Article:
Federal corporate income-tax cuts are making it easier for German-owned lighting-parts maker GEHR USA in Boothwyn to afford new investments "in the business, in equipment and people," said president Patrick Foose in his comments to the survey, which were made public by Kreischer Miller. That includes $1.5 million for two new extrusion lines, instead of the single line he had been planning to add, plus "a little bit more" for wage increases.

He wasn't worried about higher tariffs; Foose expects Trump's move will end up obliging the Chinese to ease restrictions on their U.S. imports, boosting the U.S. economy.

"The new tariffs on steel have had a very quick, negative impact" on Waste Gas Fabricating Inc., an employee-owned steel fabricator in Fairless Hills, president Kyle Cloman said in his survey response.

Even though the company uses mostly U.S.-made steel, the threat of tariffs has driven overall prices higher, boosting steel costs by 20 cents a pound. The company handles 125 tons of steel a day, "so that means it costs about $40,000 more a day to run our business" since the tariffs were announced. "The resulting increase in the cost of goods made from steel" will "offset the tax advantages," he added. But that could take a few years; For now, "we are about as busy as we can possibly be."

Nearly two-thirds of the companies said they plan to hire this year, up from fewer than half two years ago. But many added that reliable, experienced help is getting harder to find.

The Labor Department says the national unemployment rate has fallen below 4 percent. The Bureau of Labor Statistics says the average U.S .hourly manufacturing wage was $26.91 an hour in April and $26.55 a year earlier. That compares to $40.34 for information technology workers, $29.63 for construction workers, $26.80 for health-care and school workers, and $15.83 for restaurant and hotel workers.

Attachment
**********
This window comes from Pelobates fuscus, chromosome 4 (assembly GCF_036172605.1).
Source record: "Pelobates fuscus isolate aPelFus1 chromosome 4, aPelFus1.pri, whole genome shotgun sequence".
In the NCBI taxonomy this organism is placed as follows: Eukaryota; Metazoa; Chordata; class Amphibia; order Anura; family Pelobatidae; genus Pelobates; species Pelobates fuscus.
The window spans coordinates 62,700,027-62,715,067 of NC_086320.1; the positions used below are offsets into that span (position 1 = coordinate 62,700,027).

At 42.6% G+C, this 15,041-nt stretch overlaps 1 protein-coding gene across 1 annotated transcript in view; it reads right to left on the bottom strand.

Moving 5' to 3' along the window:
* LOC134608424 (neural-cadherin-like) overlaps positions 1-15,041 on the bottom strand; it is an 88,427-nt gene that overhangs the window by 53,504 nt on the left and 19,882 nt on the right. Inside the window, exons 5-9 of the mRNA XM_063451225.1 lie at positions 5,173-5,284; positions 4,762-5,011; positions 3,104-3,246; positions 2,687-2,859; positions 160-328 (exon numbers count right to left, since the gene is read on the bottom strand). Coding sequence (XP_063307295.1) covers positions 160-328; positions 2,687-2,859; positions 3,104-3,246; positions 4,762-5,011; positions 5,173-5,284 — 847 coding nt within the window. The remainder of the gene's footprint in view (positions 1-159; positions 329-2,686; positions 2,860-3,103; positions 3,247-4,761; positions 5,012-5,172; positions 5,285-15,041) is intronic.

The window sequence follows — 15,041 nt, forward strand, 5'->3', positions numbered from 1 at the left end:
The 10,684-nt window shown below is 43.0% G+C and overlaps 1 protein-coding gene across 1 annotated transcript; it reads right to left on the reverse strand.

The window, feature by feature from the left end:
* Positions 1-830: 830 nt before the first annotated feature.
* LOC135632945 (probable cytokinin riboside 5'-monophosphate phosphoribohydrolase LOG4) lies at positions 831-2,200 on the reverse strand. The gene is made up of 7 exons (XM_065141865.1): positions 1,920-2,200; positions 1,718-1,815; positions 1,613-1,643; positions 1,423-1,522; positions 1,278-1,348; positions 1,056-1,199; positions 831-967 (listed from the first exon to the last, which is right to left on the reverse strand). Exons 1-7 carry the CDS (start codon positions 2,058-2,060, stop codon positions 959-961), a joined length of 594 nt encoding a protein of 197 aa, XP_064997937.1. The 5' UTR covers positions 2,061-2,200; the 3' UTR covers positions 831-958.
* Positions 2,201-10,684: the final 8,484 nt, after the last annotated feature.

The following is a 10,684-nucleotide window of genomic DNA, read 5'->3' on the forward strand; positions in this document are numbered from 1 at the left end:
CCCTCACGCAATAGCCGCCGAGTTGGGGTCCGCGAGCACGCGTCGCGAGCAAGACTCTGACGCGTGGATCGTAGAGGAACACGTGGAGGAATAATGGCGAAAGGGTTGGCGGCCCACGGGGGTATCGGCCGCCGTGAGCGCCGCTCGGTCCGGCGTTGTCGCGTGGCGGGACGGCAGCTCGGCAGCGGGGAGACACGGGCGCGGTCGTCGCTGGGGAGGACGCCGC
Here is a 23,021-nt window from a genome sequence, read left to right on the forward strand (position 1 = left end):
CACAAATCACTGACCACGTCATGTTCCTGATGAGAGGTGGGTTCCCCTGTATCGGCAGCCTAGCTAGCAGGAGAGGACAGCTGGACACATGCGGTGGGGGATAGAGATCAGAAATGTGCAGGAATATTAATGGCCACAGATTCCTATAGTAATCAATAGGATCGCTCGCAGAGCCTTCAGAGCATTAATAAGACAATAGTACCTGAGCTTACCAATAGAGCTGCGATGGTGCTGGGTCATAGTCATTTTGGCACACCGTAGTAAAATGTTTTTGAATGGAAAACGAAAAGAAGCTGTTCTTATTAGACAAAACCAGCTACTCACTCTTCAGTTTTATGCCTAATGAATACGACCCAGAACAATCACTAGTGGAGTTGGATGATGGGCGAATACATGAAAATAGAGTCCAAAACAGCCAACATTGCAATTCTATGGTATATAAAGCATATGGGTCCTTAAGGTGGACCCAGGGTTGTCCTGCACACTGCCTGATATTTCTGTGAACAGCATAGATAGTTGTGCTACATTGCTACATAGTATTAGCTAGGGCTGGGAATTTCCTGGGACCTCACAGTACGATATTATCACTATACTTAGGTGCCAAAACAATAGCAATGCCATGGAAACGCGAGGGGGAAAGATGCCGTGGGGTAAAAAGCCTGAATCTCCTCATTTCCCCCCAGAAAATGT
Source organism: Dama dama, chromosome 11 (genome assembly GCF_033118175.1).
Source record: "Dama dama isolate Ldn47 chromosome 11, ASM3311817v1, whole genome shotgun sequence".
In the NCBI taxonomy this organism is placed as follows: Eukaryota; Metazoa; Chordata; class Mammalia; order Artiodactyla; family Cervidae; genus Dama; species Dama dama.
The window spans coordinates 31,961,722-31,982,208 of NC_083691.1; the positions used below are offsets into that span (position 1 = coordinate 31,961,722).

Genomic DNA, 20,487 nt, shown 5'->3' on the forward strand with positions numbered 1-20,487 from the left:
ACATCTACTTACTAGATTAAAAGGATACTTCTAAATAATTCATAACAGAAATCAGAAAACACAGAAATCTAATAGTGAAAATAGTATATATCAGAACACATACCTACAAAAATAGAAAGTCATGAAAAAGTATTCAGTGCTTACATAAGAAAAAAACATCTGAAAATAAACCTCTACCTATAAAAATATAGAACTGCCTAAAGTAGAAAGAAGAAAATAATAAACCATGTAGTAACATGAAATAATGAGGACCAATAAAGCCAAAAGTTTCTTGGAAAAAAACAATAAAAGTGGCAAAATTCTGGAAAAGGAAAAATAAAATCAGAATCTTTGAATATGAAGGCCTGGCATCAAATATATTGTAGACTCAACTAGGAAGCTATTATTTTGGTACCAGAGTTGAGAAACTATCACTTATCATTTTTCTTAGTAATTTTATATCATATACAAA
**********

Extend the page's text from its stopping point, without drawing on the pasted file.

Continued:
If demand keeps rising faster than the labor supply, factory owners could face more pressure to raise wages, automate operations or move work overseas. The pressure should grow as fewer Americans have children and President Trump and other Republican leaders have pushed to limit immigration, a traditional source of American factory labor.

More than 90 percent of the manufacturers in the area survey said they had to give workers a raise in the past year (48 percent said they added workers in 2016, 59 percent in 2017, and 65 percent plan to hire this year).

But many are finding it harder to find qualified and skilled workers: "There is a disconnect between jobs available and the skill sets of applicants" in the Philadelphia area and nationally, said Michael A. Coakley, Kreischer Miller's audit and accounting director and manufacturing group head, in a statement.

GEHR's Foose says there are plenty of sales and office workers around, but it's tough to find reliable entry-level plastics workers in the firm's Delaware County neighborhood: "We're not a sexy business," and there's "a fairly large section of society" in that area of people who never learned or adapted to factory work.